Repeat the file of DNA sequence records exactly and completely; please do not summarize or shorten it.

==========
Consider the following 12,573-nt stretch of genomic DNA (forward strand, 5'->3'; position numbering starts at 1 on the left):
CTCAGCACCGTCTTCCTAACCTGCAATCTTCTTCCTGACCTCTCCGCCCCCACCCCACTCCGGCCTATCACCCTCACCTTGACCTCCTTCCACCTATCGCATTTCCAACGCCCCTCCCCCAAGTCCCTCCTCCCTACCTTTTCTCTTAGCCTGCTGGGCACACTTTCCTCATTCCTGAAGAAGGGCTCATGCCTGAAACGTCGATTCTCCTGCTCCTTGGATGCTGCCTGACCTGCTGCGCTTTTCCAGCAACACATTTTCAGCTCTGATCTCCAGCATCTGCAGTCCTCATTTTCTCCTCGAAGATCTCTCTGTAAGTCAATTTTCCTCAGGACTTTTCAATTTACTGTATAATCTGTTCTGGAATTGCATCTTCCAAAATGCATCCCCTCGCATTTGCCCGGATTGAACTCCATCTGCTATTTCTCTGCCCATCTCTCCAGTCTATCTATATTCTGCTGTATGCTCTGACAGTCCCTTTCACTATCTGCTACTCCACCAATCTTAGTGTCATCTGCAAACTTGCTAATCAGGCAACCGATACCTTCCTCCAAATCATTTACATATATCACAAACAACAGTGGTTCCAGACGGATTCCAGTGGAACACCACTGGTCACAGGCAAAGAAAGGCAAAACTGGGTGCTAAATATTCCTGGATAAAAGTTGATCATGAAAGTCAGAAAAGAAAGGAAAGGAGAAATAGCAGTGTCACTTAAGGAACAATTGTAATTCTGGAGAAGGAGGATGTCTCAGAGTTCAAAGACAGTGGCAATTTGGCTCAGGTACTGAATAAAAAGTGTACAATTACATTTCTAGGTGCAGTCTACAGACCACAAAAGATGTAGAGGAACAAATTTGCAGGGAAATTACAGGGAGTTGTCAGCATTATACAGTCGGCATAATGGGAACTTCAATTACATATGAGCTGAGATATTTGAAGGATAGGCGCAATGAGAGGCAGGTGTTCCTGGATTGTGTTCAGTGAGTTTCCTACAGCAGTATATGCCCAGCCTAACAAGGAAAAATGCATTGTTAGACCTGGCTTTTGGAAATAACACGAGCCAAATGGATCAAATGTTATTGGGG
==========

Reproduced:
Consider the following 12,573-nt stretch of genomic DNA (forward strand, 5'->3'; position numbering starts at 1 on the left):
CTCAGCACCGTCTTCCTAACCTGCAATCTTCTTCCTGACCTCTCCGCCCCCACCCCACTCCGGCCTATCACCCTCACCTTGACCTCCTTCCACCTATCGCATTTCCAACGCCCCTCCCCCAAGTCCCTCCTCCCTACCTTTTCTCTTAGCCTGCTGGGCACACTTTCCTCATTCCTGAAGAAGGGCTCATGCCTGAAACGTCGATTCTCCTGCTCCTTGGATGCTGCCTGACCTGCTGCGCTTTTCCAGCAACACATTTTCAGCTCTGATCTCCAGCATCTGCAGTCCTCATTTTCTCCTCGAAGATCTCTCTGTAAGTCAATTTTCCTCAGGACTTTTCAATTTACTGTATAATCTGTTCTGGAATTGCATCTTCCAAAATGCATCCCCTCGCATTTGCCCGGATTGAACTCCATCTGCTATTTCTCTGCCCATCTCTCCAGTCTATCTATATTCTGCTGTATGCTCTGACAGTCCCTTTCACTATCTGCTACTCCACCAATCTTAGTGTCATCTGCAAACTTGCTAATCAGGCAACCGATACCTTCCTCCAAATCATTTACATATATCACAAACAACAGTGGTTCCAGACGGATTCCAGTGGAACACCACTGGTCACAGGCAAAGAAAGGCAAAACTGGGTGCTAAATATTCCTGGATAAAAGTTGATCATGAAAGTCAGAAAAGAAAGGAAAGGAGAAATAGCAGTGTCACTTAAGGAACAATTGTAATTCTGGAGAAGGAGGATGTCTCAGAGTTCAAAGACAGTGGCAATTTGGCTCAGGTACTGAATAAAAAGTGTACAATTACATTTCTAGGTGCAGTCTACAGACCACAAAAGATGTAGAGGAACAAATTTGCAGGGAAATTACAGGGAGTTGTCAGCATTATACAGTCGGCATAATGGGAACTTCAATTACATATGAGCTGAGATATTTGAAGGATAGGCGCAATGAGAGGCAGGTGTTCCTGGATTGTGTTCAGTGAGTTTCCTACAGCAGTATATGCCCAGCCTAACAAGGAAAAATGCATTGTTAGACCTGGCTTTTGGAAATAACACGAGCCAAATGGATCAAATGTTATTGGGG